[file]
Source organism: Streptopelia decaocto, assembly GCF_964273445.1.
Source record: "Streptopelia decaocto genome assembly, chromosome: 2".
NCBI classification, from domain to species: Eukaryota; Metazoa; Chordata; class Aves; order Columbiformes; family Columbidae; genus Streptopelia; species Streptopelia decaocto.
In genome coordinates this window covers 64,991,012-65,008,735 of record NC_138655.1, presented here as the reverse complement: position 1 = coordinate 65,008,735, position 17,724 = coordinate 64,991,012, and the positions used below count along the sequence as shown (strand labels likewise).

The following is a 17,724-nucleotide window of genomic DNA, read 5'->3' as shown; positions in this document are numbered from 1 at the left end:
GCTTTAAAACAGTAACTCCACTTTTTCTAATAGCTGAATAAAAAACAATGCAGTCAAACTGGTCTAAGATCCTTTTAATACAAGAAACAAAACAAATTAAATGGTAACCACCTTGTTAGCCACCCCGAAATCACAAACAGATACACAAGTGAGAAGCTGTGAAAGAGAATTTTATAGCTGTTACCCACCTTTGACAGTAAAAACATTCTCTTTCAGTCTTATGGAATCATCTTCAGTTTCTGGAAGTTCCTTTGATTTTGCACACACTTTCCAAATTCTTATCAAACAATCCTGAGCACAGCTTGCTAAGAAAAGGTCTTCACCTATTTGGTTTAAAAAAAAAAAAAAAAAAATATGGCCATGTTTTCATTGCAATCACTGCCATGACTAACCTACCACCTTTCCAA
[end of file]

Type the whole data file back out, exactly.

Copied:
Source organism: Streptopelia decaocto, assembly GCF_964273445.1.
Source record: "Streptopelia decaocto genome assembly, chromosome: 2".
NCBI classification, from domain to species: Eukaryota; Metazoa; Chordata; class Aves; order Columbiformes; family Columbidae; genus Streptopelia; species Streptopelia decaocto.
In genome coordinates this window covers 64,991,012-65,008,735 of record NC_138655.1, presented here as the reverse complement: position 1 = coordinate 65,008,735, position 17,724 = coordinate 64,991,012, and the positions used below count along the sequence as shown (strand labels likewise).

The following is a 17,724-nucleotide window of genomic DNA, read 5'->3' as shown; positions in this document are numbered from 1 at the left end:
GCTTTAAAACAGTAACTCCACTTTTTCTAATAGCTGAATAAAAAACAATGCAGTCAAACTGGTCTAAGATCCTTTTAATACAAGAAACAAAACAAATTAAATGGTAACCACCTTGTTAGCCACCCCGAAATCACAAACAGATACACAAGTGAGAAGCTGTGAAAGAGAATTTTATAGCTGTTACCCACCTTTGACAGTAAAAACATTCTCTTTCAGTCTTATGGAATCATCTTCAGTTTCTGGAAGTTCCTTTGATTTTGCACACACTTTCCAAATTCTTATCAAACAATCCTGAGCACAGCTTGCTAAGAAAAGGTCTTCACCTATTTGGTTTAAAAAAAAAAAAAAAAAAATATGGCCATGTTTTCATTGCAATCACTGCCATGACTAACCTACCACCTTTCCAA